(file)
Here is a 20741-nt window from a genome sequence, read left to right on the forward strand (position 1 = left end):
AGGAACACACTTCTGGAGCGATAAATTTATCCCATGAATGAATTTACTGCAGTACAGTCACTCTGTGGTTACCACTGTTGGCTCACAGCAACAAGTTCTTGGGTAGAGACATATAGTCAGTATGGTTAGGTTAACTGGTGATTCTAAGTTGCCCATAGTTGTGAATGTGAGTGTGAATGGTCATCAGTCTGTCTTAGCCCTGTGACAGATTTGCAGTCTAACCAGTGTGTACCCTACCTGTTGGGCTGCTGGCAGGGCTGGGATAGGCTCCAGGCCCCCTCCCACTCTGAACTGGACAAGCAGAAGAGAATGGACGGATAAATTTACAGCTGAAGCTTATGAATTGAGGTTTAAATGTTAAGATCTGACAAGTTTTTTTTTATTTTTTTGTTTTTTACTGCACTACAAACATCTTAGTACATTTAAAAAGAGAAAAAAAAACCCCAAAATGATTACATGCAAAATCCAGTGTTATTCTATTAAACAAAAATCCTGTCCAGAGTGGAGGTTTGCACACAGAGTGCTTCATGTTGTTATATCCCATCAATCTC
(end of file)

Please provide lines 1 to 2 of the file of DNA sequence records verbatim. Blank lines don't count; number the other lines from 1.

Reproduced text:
Here is a 20741-nt window from a genome sequence, read left to right on the forward strand (position 1 = left end):
AGGAACACACTTCTGGAGCGATAAATTTATCCCATGAATGAATTTACTGCAGTACAGTCACTCTGTGGTTACCACTGTTGGCTCACAGCAACAAGTTCTTGGGTAGAGACATATAGTCAGTATGGTTAGGTTAACTGGTGATTCTAAGTTGCCCATAGTTGTGAATGTGAGTGTGAATGGTCATCAGTCTGTCTTAGCCCTGTGACAGATTTGCAGTCTAACCAGTGTGTACCCTACCTGTTGGGCTGCTGGCAGGGCTGGGATAGGCTCCAGGCCCCCTCCCACTCTGAACTGGACAAGCAGAAGAGAATGGACGGATAAATTTACAGCTGAAGCTTATGAATTGAGGTTTAAATGTTAAGATCTGACAAGTTTTTTTTTATTTTTTTGTTTTTTACTGCACTACAAACATCTTAGTACATTTAAAAAGAGAAAAAAAAACCCCAAAATGATTACATGCAAAATCCAGTGTTATTCTATTAAACAAAAATCCTGTCCAGAGTGGAGGTTTGCACACAGAGTGCTTCATGTTGTTATATCCCATCAATCTC